The controversial end of the Italian Grand Prix under a safety car has served to reopen the wounds of many fans due to what happened at the 2021 Abu Dhabi GP.
The Monza race ended with the Safety Car on the track because the FIA strictly followed the procedures laid out in the regulations, something that perhaps did not happen at the end of the season last year.
And although the governing body will review what happened to see if there were things it could have done better to allow a restart and at least one green-flag lap this Sunday, it followed the rules to the letter.
The rules of resumption of F1 races with Safety Car in the last laps and the case of Italy
F1’s safety car rules make up an entire segment – article 55 – of the F1 sporting regulations.
It establishes how and when the safety car will be released, and the procedures that the competitors and the driver of the Safety Car must follow.
After the race in Italy there was a lot of talk about how the safety car got the wrong car, moving ahead of third-placed George Russell instead of race leader Max Verstappen.
However, the regulations do not say that the safety car has to come out of the pits to guide the leader.
In fact, article 55.6 says: “The safety car will join the track with its orange lights on and will do so regardless of where the leader is.”
So there was nothing wrong with initially being ahead of Russell, who had taken advantage of the safety car on lap 48 to pit.
Normal procedure is for the lights on top of the Safety Car to change from orange to green, to indicate that any car ahead of the leader can overtake them.
That sees the lead car move on to lead the pack, while everyone else ends up queuing behind after completing the rest of the circuit.
It is assumed that this was delayed in Monza due to the complications that the stewards had to remove Daniel Ricciardo’s car.
The McLaren was stuck in gear and there was no way the stewards could push it to the nearest exit because they couldn’t get it to port.
This forced the use of a crane, which was located on the opposite side of the circuit and had to cross the entire track.
The best way to do this safely was to make sure there was a big enough gap in the traffic to allow the crane the correct free time, so you had to try and hold the train to get that gap.
In the middle of the delay, Russell asked Mercedes if he could overtake the pace car, but the orange lights were still on, meaning he was not allowed.
The safety car continued to hold Russell back, and even Verstappen didn’t make it to the tail until the end of lap 50.
It was not until lap 51, as the car train approached the Ascari chicane , that the safety car’s lights finally turned green, allowing Russell and the cars between him and Verstappen to pass.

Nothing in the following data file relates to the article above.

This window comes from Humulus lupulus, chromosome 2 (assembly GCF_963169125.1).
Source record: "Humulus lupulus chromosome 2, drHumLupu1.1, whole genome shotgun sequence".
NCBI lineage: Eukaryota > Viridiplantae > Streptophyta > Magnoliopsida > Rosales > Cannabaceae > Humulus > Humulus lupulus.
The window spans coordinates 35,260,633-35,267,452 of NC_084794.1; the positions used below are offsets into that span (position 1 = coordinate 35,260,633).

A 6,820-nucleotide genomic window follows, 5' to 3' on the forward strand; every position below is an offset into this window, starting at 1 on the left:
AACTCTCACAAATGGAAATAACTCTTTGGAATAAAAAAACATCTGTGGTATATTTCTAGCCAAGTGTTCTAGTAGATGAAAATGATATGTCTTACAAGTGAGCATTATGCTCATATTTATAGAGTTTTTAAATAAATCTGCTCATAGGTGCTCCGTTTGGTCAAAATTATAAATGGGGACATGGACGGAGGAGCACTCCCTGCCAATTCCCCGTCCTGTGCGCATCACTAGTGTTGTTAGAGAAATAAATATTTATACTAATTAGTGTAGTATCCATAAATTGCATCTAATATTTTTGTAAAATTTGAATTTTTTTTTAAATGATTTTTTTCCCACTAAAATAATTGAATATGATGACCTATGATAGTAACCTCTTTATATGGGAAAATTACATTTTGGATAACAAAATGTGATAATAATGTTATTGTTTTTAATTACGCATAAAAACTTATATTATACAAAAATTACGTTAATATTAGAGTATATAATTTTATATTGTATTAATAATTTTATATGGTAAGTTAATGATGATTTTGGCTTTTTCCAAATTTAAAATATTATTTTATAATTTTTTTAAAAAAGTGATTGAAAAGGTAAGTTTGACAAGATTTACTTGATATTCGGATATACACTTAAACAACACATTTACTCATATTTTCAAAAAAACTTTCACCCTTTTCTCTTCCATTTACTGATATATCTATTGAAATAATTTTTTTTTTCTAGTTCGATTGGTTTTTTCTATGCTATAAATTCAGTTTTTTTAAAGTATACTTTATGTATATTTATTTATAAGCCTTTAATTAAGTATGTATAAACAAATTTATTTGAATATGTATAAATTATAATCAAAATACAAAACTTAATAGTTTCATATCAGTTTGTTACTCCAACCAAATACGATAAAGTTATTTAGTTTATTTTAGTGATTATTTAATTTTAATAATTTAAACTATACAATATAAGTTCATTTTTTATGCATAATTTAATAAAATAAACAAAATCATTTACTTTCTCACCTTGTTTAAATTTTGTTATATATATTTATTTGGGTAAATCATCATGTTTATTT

But that was only the first sequence of what had to happen before the restart.
The next stage is that once the leader stays behind safety, then the marshal has the option to let the lapped cars through.
In Abu Dhabi, it was the fact that only a few cars were left to lap that caused controversy, as it left Verstappen with a cushion of laps behind the third-place finisher.
The FIA has since justified its decision on that day by the regulations, which previously stated that it only referred to “any” and not “all” lapped cars, but now the regulations have been rewritten to require that all cars bent have to pass.
But when leader Verstappen finally led the field out of Ascari on lap 51, the time to allow the restart ran out thanks to the key rule being ignored in Abu Dhabi .
Once the message appears that lapped cars can overtake, the regulations are explicit that there must be at least one more lap before the restart.
Article 55.13 states: “Once the message ‘LAPPED CARS MAY PASS NOW’ has been sent to all competitors using the official messaging system, the safety car will return to the pits at the end of the next lap .”
So the race director had less than a minute to decide whether or not to let the lapped cars through, or if the race was over.
The decision was made to wait. And the “next lap” requirement meant that there could be no start on lap 52, as there could be no restart before the end of lap 53, which was when the checkered flag had to be shown.
In Abu Dhabi, the FIA ignored the “next lap” requirement and restarted the race at the end of the same lap that the cars were split. He justified this by saying that the regulations gave the F1 race director complete freedom to choose which rules to follow .
That was based on article 15.3, which states that the race director will have “preponderant authority” over a number of matters, including the safety car.
The Safety Car in Abu Dhabi 2021
Hamilton fans anger over Italy’s Safety Car over Abu Dhabi
The fact that the FIA followed the regulations to the letter at Monza meant that by the time Verstappen was finally at the head of the pack, there was no way he could be restarted.
And the ‘next lap’ requirement added further frustration as it meant two laps behind the safety car before the checkered flag.
It was at this point that the fans began booing, and Ferrari wanted to make it clear that their anger was directed at the FIA and not at Verstappen himself.
“I think the booing from our tifosi was more towards the FIA,” Ferrari team president Mattia Binotto said.
“And just booing the first car and the winner, it was about booing the FIA. The reason is that the tifosi and the people believe that the safety car could have ended earlier.
Seven-time champion Lewis Hamilton couldn’t help but speak of the contrast between what happened on Sunday and how last year’s F1 title battle played out on that final lap in Abu Dhabi.
“It always brings back memories. It’s the rules as it should be read,” he told Sky .
“There is only one time in the history of the sport in which they have not followed the rules like today, and that is the one in which they changed the result of the championship. But it is what it is.”